Who is correct here, the police chief or the reporter? A related question is, Did Jesus support self-defense, or the taking of a guilty life to save the lives of innocents?

In Chapter 10 of the Book of Luke in the New Testament, Jesus tells his parable of the Good Samaritan. The Samaritan is judged “good” because when he came upon a man who was beaten and robbed, he chose of his own free will to help the injured man with his own resources. As I wrote in my 2020 book, Was Jesus a Socialist?, if the Samaritan had ignored the man or expected the government to help him, we would likely know him today as the “Good-for-Nothing” Samaritan.

The Good Samaritan in Jesus’ parable did not commit a violent act himself. The injured man’s assailants were presumably long gone. He stepped in to assist the assailed. So strictly speaking, the Greenwood police chief’s reference was not entirely analogous to Elisjsha Dicken’s action in taking down the shooter at the shopping mall.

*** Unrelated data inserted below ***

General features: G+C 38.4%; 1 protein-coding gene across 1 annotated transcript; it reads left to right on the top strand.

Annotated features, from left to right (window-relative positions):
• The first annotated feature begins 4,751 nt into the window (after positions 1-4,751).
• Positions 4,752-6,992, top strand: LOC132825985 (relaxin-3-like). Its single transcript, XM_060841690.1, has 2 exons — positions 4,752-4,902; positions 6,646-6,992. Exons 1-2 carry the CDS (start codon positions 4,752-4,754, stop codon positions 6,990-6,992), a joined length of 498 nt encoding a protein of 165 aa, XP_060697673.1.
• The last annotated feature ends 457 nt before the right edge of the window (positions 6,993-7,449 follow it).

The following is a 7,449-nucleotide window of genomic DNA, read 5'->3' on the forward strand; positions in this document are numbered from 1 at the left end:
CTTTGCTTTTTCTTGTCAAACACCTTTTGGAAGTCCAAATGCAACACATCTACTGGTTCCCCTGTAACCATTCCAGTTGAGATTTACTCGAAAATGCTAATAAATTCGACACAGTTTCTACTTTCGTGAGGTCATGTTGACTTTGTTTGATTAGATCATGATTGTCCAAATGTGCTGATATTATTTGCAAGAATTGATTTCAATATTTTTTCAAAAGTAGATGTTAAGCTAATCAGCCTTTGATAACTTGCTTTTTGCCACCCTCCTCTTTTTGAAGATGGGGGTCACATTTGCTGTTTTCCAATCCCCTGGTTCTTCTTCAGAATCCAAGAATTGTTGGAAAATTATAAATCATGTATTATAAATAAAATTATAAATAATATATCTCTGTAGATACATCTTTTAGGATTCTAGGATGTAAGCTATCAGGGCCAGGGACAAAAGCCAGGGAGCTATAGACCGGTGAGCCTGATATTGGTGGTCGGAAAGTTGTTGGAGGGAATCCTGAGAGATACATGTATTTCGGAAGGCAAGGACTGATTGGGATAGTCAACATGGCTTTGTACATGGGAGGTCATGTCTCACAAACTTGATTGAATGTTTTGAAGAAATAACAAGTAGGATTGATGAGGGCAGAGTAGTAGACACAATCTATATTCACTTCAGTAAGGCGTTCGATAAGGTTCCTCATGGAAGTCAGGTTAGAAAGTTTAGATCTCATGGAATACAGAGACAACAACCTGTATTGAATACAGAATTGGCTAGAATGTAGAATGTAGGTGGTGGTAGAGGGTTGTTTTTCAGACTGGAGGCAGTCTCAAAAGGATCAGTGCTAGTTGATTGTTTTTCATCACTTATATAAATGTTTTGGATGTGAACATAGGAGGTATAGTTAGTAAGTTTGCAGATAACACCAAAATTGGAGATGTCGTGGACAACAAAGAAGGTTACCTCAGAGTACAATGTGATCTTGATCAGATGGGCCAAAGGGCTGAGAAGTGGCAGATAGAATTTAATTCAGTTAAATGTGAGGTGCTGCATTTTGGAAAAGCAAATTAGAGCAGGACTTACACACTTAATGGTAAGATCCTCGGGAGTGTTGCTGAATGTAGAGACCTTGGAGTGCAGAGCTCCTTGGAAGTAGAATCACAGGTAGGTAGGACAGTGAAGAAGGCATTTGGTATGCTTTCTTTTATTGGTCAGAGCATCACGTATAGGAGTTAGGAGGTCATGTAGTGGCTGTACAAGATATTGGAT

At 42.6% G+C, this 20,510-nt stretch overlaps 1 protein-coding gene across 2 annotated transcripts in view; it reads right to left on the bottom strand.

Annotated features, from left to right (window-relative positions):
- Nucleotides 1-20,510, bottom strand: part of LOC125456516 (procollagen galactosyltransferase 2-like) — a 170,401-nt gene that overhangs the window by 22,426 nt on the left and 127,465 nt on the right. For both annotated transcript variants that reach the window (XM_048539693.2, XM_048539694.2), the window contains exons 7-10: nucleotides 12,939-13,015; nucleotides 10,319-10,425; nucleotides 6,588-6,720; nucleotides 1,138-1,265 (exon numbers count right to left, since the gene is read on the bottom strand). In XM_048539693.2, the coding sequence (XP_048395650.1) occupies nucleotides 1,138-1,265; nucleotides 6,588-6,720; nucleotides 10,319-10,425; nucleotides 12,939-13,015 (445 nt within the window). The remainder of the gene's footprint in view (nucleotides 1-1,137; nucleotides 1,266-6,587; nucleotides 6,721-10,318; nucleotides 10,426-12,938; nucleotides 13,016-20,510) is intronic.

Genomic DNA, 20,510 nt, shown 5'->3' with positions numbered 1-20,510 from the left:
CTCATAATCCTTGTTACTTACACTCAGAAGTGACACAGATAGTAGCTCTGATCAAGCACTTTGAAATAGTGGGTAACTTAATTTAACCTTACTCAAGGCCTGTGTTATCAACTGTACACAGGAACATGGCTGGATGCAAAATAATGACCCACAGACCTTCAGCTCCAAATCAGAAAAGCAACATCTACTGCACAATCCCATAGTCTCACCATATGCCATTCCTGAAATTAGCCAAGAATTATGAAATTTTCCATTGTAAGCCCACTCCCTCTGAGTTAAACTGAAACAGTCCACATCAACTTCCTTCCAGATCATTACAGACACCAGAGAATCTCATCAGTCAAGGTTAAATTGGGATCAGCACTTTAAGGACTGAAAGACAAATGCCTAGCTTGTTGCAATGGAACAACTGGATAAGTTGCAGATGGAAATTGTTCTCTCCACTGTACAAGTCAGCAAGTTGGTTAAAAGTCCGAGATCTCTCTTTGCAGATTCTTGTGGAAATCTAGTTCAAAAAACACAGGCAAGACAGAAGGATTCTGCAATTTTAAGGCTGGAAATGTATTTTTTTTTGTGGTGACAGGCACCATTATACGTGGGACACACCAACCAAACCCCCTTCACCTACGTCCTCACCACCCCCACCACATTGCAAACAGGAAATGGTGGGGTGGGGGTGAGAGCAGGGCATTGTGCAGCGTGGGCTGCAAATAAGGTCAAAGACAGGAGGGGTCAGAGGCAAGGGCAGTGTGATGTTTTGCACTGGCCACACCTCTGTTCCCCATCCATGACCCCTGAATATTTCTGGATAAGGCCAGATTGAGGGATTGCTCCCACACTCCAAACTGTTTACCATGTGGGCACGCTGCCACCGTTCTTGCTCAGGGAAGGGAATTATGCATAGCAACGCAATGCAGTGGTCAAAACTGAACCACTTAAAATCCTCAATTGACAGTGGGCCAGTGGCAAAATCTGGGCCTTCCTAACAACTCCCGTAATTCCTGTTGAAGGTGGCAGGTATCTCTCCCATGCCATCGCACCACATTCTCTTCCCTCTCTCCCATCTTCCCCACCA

For centuries, many people have employed the term “Good Samaritan” to describe anyone who isn’t compelled to come to the aid of the innocent but takes the initiative to do so anyway. A Good Samaritan takes charge of a bad situation, improves it as best he can, and prevents further harm. That is exactly what Elisjsha Dicken did in Greenwood.

Undoubtedly, the critical reporter in this instance is a person of good intent. He can’t imagine Jesus endorsing Dicken’s action because Jesus was a man of peace. He might even cite Matthew, chapter five, in which Jesus urges us to “turn the other cheek” if someone insults us or physically slaps us in the face.

“The question of rendering insult for insult, however, is a far cry from defending oneself against a mugger or a rapist,” writes Lars Larson in Does Jesus Christ Support Self-Defense?. To “turn the other cheek” means to refrain from a needless escalation of a problematic situation. Elisjsha Dicken did not escalate anything; in fact, he dramatically and decisively de-escalated it in the only possible way, given the circumstances.

The reporter likely shares the widely-held, radically pacifist or “namby-pamby” view of Jesus—the view that he would never endorse an act of violence for any purpose, even if it’s necessary to save lives. It implies that Elisjsha Dicken should have run for cover and allowed the Greenwood shooter to kill another dozen or two people. That’s wrong, if not downright blasphemous.